First Solar Malaysia Sdn Bhd, which has invested RM2.9bil in its plants in Kulim expects to produce 1.62 GW of solar panels by year-end.
The wholly-owned subsidiary of US-based First Solar Inc, currently has six thin-film photovoltaic (PV) solar module manufacturing plants in Kulim Hi-Tech Park, Kedah.
First Solar Malaysia manging director P’ng Soo Hong said all its plants currently produced between 1.2 GW and 1.3 GW.
“Our fifth and sixth plant have commenced production in the first quarter of this year, adding eight production lines and taking the total to 24 lines now at all the plants. Each line is capable of an output delivery of 67.5 MW.
“All our plants are running 24 hours a day, seven days a week,” he said at a briefing yesterday.
P’ng said the total production capacity in Kulim contributed some 70% to First Solar’s total production capacity of 2,700 MW.
First Solar Malaysia started operation in Malaysia in 2007 with four manufacturing plants in Kulim.
“Kulim was selected because of the available qualified workforce, existing infrastructure and support from the local, state and federal government,” P’ng said.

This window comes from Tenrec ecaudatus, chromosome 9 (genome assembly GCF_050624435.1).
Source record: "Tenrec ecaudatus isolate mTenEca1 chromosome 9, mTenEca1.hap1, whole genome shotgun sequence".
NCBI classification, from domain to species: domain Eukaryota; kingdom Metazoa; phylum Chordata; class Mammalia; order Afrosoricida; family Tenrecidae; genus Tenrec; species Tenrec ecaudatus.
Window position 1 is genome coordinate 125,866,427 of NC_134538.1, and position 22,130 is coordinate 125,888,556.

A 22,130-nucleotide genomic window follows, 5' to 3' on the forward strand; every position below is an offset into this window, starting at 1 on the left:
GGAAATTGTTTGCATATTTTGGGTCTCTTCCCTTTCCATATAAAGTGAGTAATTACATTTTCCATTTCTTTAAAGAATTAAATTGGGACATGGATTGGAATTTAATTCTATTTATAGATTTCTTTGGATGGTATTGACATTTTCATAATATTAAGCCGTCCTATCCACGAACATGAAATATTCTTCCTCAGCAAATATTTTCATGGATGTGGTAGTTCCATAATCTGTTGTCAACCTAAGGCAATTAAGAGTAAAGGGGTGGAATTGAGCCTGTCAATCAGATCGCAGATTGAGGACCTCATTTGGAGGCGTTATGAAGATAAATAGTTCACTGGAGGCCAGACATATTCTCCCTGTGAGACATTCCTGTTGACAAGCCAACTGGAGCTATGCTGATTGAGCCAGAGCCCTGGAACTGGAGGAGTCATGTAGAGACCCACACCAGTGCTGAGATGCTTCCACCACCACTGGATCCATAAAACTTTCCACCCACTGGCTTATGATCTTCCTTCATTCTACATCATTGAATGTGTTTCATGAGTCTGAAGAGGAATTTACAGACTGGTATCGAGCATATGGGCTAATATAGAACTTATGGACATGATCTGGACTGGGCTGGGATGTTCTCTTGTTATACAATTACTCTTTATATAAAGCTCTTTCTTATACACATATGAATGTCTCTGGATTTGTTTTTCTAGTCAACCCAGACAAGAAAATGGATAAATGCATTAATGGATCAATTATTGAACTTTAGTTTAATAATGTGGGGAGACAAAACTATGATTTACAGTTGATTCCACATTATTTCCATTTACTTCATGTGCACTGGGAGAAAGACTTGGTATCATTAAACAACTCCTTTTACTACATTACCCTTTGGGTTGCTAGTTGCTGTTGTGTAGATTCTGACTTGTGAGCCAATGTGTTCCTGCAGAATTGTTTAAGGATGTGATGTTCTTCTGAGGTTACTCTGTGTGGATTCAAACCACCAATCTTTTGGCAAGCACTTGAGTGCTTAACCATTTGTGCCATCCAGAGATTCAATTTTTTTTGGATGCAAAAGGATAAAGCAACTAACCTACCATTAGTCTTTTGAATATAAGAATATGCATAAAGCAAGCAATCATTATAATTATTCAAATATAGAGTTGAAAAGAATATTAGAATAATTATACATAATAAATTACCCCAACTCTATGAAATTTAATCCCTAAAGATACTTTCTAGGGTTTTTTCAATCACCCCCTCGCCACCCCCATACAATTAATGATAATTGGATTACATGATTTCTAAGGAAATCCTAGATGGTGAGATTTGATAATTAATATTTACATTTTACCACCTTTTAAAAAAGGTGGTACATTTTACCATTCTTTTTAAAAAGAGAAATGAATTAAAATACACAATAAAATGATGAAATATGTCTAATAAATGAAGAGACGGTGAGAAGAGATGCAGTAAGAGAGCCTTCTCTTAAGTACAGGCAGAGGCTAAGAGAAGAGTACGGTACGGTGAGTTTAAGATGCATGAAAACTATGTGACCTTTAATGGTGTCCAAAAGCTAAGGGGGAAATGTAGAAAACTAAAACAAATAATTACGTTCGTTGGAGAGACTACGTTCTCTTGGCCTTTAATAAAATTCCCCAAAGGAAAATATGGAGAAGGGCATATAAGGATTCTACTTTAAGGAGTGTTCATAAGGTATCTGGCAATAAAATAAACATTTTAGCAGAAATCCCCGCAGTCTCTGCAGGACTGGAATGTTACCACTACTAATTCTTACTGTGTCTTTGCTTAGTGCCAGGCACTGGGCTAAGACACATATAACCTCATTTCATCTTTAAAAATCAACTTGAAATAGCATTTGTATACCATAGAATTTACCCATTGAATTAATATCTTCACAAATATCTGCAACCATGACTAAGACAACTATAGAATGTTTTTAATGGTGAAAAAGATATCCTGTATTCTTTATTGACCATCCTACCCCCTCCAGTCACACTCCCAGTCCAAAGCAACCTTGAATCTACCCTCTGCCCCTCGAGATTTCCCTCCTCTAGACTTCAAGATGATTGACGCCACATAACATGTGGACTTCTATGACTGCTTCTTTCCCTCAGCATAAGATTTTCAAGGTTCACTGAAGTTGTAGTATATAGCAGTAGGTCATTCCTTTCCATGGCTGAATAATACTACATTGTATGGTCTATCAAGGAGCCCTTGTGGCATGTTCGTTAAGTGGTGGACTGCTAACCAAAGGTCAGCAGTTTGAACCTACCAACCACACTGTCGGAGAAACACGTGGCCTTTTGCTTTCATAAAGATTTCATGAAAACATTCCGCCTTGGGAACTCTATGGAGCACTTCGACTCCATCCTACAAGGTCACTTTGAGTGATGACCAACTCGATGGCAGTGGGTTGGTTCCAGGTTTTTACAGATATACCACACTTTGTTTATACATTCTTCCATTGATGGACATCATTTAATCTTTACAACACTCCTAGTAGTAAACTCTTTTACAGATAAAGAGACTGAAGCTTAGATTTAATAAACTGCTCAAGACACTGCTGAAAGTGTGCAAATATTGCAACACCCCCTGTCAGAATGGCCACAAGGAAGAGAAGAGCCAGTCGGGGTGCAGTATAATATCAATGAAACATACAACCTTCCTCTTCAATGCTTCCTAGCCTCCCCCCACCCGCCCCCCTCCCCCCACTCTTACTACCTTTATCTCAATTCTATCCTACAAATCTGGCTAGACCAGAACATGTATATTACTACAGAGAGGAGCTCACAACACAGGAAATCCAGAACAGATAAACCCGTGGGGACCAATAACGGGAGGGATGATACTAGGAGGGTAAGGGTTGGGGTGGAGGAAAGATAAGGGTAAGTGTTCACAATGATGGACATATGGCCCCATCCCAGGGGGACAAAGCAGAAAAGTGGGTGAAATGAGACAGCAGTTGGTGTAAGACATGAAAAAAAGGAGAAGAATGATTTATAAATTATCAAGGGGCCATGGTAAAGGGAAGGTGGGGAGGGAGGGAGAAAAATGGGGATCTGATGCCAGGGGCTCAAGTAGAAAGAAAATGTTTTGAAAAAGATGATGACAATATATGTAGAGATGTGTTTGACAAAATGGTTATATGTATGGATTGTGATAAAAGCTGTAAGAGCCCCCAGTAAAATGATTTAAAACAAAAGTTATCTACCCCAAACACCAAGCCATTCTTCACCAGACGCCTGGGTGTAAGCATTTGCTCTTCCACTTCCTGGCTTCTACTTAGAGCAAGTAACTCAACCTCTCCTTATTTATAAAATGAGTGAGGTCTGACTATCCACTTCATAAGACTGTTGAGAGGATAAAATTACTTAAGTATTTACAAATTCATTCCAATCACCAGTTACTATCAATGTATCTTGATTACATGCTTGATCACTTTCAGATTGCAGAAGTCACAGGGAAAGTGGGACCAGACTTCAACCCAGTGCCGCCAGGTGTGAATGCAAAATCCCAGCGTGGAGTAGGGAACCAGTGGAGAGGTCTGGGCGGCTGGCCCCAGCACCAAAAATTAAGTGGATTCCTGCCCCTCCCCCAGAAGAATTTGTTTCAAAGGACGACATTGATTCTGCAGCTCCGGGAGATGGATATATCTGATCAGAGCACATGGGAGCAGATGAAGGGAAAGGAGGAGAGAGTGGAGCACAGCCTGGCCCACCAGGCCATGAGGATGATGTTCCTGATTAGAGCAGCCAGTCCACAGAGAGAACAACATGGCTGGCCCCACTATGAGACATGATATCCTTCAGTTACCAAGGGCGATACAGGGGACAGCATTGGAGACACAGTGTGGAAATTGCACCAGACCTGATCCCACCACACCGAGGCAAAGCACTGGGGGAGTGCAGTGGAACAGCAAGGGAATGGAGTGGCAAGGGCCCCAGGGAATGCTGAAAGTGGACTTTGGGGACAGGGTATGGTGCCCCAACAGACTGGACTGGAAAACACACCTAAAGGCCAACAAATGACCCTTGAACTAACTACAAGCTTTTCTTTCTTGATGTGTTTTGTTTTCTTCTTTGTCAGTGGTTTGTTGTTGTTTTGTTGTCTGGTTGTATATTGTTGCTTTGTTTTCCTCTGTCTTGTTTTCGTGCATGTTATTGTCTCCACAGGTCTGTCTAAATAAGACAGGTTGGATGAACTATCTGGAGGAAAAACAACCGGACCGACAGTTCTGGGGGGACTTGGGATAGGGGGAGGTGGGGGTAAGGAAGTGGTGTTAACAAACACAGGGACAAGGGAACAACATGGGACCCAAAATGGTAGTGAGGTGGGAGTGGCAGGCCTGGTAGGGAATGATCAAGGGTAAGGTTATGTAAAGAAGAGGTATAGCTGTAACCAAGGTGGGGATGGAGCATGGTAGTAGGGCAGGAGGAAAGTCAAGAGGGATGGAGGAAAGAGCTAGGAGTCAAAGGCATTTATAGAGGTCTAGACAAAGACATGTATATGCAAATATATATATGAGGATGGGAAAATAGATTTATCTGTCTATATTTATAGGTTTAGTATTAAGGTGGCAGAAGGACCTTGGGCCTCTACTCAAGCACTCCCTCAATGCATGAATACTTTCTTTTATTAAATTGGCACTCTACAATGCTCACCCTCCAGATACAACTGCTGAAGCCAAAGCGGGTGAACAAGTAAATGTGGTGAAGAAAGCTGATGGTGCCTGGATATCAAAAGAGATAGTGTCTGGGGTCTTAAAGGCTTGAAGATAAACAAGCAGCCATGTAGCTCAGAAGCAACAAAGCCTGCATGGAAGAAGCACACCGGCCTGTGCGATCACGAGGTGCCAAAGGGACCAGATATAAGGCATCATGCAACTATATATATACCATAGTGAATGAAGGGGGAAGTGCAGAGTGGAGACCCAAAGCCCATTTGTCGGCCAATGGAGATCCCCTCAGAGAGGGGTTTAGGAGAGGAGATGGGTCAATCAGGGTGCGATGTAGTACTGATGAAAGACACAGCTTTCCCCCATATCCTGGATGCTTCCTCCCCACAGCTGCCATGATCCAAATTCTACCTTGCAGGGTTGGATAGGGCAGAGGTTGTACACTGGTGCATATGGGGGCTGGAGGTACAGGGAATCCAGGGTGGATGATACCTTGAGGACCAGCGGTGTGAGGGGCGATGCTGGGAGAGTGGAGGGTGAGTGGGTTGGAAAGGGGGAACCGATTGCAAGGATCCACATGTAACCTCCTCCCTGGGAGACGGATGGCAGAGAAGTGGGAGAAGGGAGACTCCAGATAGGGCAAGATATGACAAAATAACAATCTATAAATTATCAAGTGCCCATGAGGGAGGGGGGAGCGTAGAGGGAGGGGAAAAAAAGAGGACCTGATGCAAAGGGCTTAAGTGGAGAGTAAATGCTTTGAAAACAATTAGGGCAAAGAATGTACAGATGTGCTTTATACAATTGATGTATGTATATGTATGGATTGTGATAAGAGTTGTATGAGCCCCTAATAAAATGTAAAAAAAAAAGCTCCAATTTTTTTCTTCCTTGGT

He explained that the company invested an additional RM1.1bil to put up its fifth and sixth plants. (This is part of RM2.9bil).
As of September 2011, First Solar Malaysia has 3,400 associates working with the company.
“We will continue to focus on expanding our operations, specifically on our manufacturing operations, as the major production hub for First Solar and the benchmark model for our manufacturing operations globally,” P’ng said.
He pointed out that First Solar currently ran the lowest-cost plants in the world, enabling it to produce affordable PV solar modules.
The company’s thin-film solar module manufacturing technology also allowed it to produce each module in just 2.5 hours, enabling First Solar to scale up production within a short time.
Meanwhile, First Solar Malaysia senior director of public affairs for Asia Pacific Ahmad Hadri Haris said, First Solar was committed to support the Government’s efforts to develop the green energy industry.
“There is a lot of development potential in Malaysia with regard to the solar industry. For instance, the Renewable Energy Act 2011 and the proposed Feed-in-Tariff system provide incentives for the nation to invest in solar energy with satisfactory return on investments within a reasonable amount of time.”
To ensure that solar energy becomes even more affordable, Hadri said First Solar had implemented a cost reduction roadmap.
The roadmap includes improving on solar module efficiency, from the current 11.7% to 14.5%, which would ultimately result in a lower production cost, from 75 US cents currently to 52 US cents per watt by 2014.
P’ng said First Solar Malaysia had engaged more than 22 suppliers and directly contributed approximately RM3.45bil to the local economy.
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